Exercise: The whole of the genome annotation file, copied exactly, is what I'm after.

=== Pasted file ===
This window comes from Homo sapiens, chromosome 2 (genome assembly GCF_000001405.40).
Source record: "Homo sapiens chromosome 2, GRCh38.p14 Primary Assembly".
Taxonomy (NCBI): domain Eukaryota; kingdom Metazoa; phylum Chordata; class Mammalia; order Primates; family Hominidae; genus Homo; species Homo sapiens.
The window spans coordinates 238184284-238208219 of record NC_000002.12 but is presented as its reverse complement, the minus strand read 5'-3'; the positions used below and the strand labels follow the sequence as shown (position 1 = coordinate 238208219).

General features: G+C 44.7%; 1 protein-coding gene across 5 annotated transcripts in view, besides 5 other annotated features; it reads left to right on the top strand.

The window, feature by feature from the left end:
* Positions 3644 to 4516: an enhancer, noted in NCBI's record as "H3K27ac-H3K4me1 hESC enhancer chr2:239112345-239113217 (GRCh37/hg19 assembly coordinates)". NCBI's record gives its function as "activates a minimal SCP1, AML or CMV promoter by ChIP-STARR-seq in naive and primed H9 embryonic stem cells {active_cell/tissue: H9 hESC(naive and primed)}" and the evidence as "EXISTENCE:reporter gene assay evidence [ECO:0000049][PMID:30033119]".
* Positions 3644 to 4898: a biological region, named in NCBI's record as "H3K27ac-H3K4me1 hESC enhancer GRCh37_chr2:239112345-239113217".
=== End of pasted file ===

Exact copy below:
This window comes from Homo sapiens, chromosome 2 (genome assembly GCF_000001405.40).
Source record: "Homo sapiens chromosome 2, GRCh38.p14 Primary Assembly".
Taxonomy (NCBI): domain Eukaryota; kingdom Metazoa; phylum Chordata; class Mammalia; order Primates; family Hominidae; genus Homo; species Homo sapiens.
The window spans coordinates 238184284-238208219 of record NC_000002.12 but is presented as its reverse complement, the minus strand read 5'-3'; the positions used below and the strand labels follow the sequence as shown (position 1 = coordinate 238208219).

General features: G+C 44.7%; 1 protein-coding gene across 5 annotated transcripts in view, besides 5 other annotated features; it reads left to right on the top strand.

The window, feature by feature from the left end:
* Positions 3644 to 4516: an enhancer, noted in NCBI's record as "H3K27ac-H3K4me1 hESC enhancer chr2:239112345-239113217 (GRCh37/hg19 assembly coordinates)". NCBI's record gives its function as "activates a minimal SCP1, AML or CMV promoter by ChIP-STARR-seq in naive and primed H9 embryonic stem cells {active_cell/tissue: H9 hESC(naive and primed)}" and the evidence as "EXISTENCE:reporter gene assay evidence [ECO:0000049][PMID:30033119]".
* Positions 3644 to 4898: a biological region, named in NCBI's record as "H3K27ac-H3K4me1 hESC enhancer GRCh37_chr2:239112345-239113217".